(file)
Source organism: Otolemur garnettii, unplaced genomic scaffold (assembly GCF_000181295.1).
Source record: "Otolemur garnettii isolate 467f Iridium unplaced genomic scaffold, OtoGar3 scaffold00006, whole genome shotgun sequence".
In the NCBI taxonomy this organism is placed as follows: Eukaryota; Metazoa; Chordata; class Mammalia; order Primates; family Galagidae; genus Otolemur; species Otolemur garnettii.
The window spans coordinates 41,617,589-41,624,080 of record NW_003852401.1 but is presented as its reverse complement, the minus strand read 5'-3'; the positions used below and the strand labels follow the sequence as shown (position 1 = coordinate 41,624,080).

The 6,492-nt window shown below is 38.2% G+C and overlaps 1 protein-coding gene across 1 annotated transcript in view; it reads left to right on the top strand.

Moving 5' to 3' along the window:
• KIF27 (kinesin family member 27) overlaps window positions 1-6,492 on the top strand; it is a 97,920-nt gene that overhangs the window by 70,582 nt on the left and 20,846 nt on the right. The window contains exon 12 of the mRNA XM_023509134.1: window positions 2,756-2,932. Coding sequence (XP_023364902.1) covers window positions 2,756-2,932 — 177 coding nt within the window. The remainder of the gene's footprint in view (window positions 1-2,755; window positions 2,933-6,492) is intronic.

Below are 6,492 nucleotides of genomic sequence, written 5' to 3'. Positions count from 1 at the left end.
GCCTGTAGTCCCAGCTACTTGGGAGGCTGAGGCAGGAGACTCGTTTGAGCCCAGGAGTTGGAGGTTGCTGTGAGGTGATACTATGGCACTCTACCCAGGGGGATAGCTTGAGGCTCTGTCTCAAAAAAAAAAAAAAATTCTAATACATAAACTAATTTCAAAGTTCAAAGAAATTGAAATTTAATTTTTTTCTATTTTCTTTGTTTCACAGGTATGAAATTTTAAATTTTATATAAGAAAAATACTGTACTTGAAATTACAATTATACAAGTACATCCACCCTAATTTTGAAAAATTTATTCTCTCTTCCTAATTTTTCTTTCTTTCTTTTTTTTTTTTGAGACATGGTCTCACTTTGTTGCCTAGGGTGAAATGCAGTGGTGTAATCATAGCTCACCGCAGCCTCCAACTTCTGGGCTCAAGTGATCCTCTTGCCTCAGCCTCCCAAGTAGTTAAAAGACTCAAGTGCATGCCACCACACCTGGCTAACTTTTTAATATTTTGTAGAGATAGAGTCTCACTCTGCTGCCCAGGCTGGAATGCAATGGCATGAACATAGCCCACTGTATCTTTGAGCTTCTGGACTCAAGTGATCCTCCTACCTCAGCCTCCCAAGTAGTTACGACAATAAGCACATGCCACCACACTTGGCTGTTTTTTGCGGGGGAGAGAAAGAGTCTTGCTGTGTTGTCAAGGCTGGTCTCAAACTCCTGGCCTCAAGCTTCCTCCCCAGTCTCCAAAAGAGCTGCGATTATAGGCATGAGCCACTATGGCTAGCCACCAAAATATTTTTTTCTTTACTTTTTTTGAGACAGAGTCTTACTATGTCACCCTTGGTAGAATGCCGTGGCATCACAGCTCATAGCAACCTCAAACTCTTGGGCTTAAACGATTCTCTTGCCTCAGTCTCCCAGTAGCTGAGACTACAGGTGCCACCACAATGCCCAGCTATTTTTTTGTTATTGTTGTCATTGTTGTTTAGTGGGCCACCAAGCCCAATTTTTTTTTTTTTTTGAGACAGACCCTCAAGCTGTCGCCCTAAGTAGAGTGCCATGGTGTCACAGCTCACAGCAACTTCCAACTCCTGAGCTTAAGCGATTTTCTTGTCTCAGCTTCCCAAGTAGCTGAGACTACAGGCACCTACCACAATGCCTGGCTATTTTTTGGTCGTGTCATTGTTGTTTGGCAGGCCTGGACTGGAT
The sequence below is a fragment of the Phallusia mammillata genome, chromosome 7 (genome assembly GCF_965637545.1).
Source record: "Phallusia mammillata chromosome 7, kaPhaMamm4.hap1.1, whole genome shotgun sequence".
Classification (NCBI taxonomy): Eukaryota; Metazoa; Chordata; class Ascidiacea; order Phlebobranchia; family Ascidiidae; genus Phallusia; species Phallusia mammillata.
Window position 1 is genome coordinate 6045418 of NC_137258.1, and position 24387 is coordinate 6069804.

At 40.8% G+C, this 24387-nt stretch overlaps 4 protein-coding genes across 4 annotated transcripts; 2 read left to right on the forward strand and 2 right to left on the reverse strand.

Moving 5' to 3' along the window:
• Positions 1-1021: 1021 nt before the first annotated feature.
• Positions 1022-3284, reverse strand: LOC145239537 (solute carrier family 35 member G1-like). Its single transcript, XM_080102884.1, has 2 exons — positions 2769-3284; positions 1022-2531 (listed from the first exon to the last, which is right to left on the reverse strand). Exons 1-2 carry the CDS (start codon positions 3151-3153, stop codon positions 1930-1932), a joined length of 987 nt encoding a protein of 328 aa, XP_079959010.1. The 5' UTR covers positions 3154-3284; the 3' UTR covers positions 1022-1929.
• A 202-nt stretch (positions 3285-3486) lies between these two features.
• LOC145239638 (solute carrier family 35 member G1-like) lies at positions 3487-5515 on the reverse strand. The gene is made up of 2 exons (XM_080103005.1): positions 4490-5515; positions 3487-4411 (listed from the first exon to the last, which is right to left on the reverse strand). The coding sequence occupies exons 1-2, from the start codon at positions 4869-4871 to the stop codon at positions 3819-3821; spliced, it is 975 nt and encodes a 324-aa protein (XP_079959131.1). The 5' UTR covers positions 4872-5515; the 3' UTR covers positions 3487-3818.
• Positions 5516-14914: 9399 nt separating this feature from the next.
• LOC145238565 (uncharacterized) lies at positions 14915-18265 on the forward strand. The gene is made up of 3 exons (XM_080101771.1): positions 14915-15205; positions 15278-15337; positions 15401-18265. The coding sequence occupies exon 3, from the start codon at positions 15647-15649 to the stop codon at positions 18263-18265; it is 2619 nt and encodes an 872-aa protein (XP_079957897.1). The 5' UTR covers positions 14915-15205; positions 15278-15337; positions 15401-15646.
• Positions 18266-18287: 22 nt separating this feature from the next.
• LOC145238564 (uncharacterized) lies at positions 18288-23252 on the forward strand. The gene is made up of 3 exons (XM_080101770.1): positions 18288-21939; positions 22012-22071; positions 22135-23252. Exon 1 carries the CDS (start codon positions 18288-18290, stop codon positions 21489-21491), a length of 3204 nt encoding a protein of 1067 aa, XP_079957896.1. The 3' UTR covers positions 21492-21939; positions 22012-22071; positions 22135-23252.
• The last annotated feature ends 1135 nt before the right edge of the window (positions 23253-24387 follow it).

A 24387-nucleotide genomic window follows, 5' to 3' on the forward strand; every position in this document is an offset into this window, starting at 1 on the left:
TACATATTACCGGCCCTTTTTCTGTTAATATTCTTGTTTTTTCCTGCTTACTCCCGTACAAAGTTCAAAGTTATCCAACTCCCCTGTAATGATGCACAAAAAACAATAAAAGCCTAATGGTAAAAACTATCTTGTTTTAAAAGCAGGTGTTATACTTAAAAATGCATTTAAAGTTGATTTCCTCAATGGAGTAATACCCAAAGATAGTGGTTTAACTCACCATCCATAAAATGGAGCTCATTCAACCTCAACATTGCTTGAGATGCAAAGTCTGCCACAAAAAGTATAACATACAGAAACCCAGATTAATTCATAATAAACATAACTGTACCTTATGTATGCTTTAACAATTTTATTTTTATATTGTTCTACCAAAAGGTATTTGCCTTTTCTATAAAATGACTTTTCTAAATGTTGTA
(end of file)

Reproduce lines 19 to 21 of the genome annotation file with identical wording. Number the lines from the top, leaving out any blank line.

• LOC145239638 (solute carrier family 35 member G1-like) lies at positions 3487-5515 on the reverse strand. The gene is made up of 2 exons (XM_080103005.1): positions 4490-5515; positions 3487-4411 (listed from the first exon to the last, which is right to left on the reverse strand). The coding sequence occupies exons 1-2, from the start codon at positions 4869-4871 to the stop codon at positions 3819-3821; spliced, it is 975 nt and encodes a 324-aa protein (XP_079959131.1). The 5' UTR covers positions 4872-5515; the 3' UTR covers positions 3487-3818.
• Positions 5516-14914: 9399 nt separating this feature from the next.
• LOC145238565 (uncharacterized) lies at positions 14915-18265 on the forward strand. The gene is made up of 3 exons (XM_080101771.1): positions 14915-15205; positions 15278-15337; positions 15401-18265. The coding sequence occupies exon 3, from the start codon at positions 15647-15649 to the stop codon at positions 18263-18265; it is 2619 nt and encodes an 872-aa protein (XP_079957897.1). The 5' UTR covers positions 14915-15205; positions 15278-15337; positions 15401-15646.